For anyone who thinks Tom Coughlin is on the hot seat because the New York Giants have missed the playoffs the past two seasons, guess again.
Leading the Giants to two Super Bowl championships since 2007 trumps two bad seasons.
Don't believe it? Giants co-owner John Mara has visions of the recently turned 68-year-old running the team for years to come.
"You can't be impulsive," Mara said. "When things look bleak, you have to have the confidence you can crawl out of a hole. This team has shown that and Tom has shown that."
Mara wouldn't say that Coughlin can run the team for as long as he wants. There has to be some positives soon; it wouldn't hurt if the Giants rebound from a 7-9 season and get back to the postseason.
However, 2014 seemingly isn't make or break for Coughlin, who is entering his 11th year with one of the NFL's founding franchises.
"It's a matter of pride and of motivation, and it all comes back to the head coach," Mara said. "They buy into that, the players. You have to ask: 'Are they still playing hard for this guy?' And the answer is yes. I never at any point felt our players were not playing hard for him or had tired of him. That's a testament to his leadership and to his coaching ability."
It's also a testament to Coughlin's flexibility. He is a much different man than when he took over a team in disarray in 2004. Sure, he's still a disciplinarian. He's also more mature, a little gentler and a lot wiser.
Coughlin time is still Coughlin time. If a meeting is called for 9 a.m., be there five minutes early or you're late.
He's a workaholic, a teacher and he loves football. He arrives for work before sunrise and he's still in the office when many on the East Coast already have eaten dinner. On the field, he goes nonstop from unit to unit for drills and to talk with coaches.
Doing it right is paramount, beginning Monday night at Detroit.
When free agent rookie receiver Corey Washington jumped offside on a team drill last week, Coughlin yelled at him to "Watch the ball."
There is also the tender Coughlin who coming off the field always has time for the Make-A-Wish Foundation children attending practice, or to say "thank you" to servicemen there.
Football is football, though, and this season is just another chapter for Coughlin, 158-130 in 18 seasons as a head coach.
"There are always challenges, there is always maneuverability," Coughlin said. "Very rarely is it set exactly to where you want it to be."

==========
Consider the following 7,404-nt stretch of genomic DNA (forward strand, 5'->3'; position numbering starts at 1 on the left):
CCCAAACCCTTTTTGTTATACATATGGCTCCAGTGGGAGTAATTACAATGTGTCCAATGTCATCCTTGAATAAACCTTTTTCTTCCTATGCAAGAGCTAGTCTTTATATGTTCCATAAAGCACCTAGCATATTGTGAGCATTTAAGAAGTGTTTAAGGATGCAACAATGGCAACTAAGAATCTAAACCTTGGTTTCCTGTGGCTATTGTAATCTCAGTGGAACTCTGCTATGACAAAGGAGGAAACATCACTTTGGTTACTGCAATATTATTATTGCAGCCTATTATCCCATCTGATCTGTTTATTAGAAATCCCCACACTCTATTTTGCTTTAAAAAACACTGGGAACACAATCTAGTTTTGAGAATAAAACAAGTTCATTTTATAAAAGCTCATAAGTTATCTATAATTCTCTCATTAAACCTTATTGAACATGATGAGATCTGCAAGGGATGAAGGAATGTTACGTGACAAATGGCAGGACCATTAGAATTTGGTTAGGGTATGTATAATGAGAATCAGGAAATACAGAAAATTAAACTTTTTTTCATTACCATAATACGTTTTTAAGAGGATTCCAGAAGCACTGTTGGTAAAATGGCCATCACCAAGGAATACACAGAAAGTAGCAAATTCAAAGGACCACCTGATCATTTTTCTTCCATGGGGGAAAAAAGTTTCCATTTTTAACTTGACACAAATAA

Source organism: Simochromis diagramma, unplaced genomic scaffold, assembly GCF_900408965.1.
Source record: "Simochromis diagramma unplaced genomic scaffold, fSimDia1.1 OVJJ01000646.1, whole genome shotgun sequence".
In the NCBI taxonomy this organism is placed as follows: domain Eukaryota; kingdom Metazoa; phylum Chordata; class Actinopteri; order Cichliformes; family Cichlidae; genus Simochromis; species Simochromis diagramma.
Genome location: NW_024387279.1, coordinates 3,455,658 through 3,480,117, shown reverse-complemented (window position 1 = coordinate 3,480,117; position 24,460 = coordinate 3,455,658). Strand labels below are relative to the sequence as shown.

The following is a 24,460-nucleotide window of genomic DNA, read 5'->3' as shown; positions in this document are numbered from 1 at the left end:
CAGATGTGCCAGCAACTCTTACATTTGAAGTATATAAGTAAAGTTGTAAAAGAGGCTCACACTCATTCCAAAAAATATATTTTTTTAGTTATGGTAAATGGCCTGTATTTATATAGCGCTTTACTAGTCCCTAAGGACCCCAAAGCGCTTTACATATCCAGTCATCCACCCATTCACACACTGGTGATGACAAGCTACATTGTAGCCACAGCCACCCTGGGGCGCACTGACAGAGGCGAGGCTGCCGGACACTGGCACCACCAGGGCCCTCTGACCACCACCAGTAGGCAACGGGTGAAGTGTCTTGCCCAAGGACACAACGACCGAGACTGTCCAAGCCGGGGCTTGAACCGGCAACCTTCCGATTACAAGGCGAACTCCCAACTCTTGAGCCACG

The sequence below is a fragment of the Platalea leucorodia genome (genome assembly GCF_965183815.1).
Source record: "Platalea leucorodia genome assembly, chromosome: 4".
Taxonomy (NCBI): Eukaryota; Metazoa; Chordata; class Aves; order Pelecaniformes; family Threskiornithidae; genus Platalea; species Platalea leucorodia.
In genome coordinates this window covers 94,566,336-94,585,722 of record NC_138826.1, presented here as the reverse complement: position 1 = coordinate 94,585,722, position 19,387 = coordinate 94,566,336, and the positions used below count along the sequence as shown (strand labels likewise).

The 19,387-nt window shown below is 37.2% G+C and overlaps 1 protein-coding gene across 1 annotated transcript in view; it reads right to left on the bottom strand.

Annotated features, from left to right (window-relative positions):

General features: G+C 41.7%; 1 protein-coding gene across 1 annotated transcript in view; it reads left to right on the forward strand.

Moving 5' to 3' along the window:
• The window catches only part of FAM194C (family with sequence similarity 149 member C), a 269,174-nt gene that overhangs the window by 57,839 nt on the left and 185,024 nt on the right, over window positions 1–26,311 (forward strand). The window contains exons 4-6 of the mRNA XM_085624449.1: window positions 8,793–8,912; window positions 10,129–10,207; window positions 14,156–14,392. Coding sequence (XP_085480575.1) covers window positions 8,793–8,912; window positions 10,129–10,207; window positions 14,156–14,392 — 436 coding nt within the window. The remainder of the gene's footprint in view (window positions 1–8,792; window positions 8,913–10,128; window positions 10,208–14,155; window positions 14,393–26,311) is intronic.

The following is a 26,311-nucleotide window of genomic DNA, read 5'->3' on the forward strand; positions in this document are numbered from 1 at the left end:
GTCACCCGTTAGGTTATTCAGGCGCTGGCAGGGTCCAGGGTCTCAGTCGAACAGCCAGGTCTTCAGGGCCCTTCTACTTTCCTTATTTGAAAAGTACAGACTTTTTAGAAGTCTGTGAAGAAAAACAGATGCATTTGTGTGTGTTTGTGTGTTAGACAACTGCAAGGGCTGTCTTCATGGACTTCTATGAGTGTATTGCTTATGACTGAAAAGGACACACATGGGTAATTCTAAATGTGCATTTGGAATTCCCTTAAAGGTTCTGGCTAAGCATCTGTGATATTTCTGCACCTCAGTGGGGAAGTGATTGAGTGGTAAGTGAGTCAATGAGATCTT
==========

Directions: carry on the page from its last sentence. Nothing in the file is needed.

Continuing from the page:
Veteran defensive end Mathias Kiwanuka has noticed a more eager and intense Coughlin after missing the playoffs the past two seasons. It's akin to 2007, Coughlin's first Super Bowl win, when the coach focused on details and held everyone accountable.
"You can see it in his eyes, he wants to win," Kiwanuka said. "There is no waiting until next year. There is no waiting until whenever. It's about getting this group of guys here to win right now. ... and I think that will bleed right into the rest of the team."
Coughlin refuses to say how much longer he wants to coach, joking what else would he do?
Those around him know, age is not a factor. Coughlin even laughed when asked if his wife, Judy, had enough candles for his cake.
"It is surprising a guy of his age is still going and doing what he does," receiver Victor Cruz said. "He still has energy. He is still walking around with that spunk. It's good to see because it motivates not only me, but all of us out there. If this guy can wake up early and come out there here and do it, so can we."
Coughlin has also earned respect from players whose parents might not have been born when he was playing football at Syracuse.
"He is a pretty straight-up person," defensive tackle Cullen Jenkins said. "He's not a fake. He's himself. You know what you are getting with him and you have to respect it."
Whatever happens, Coughlin likely has done enough to be considered for the Hall of Fame.
"I think everybody aspires to it," he said. "You want to be the very, very best you can be, and if the highest point of recognition in our game is the Hall of Fame, then why not think about that? But do I think about it every day? No."
AP Pro Football Writer Barry Wilner contributed to this story.
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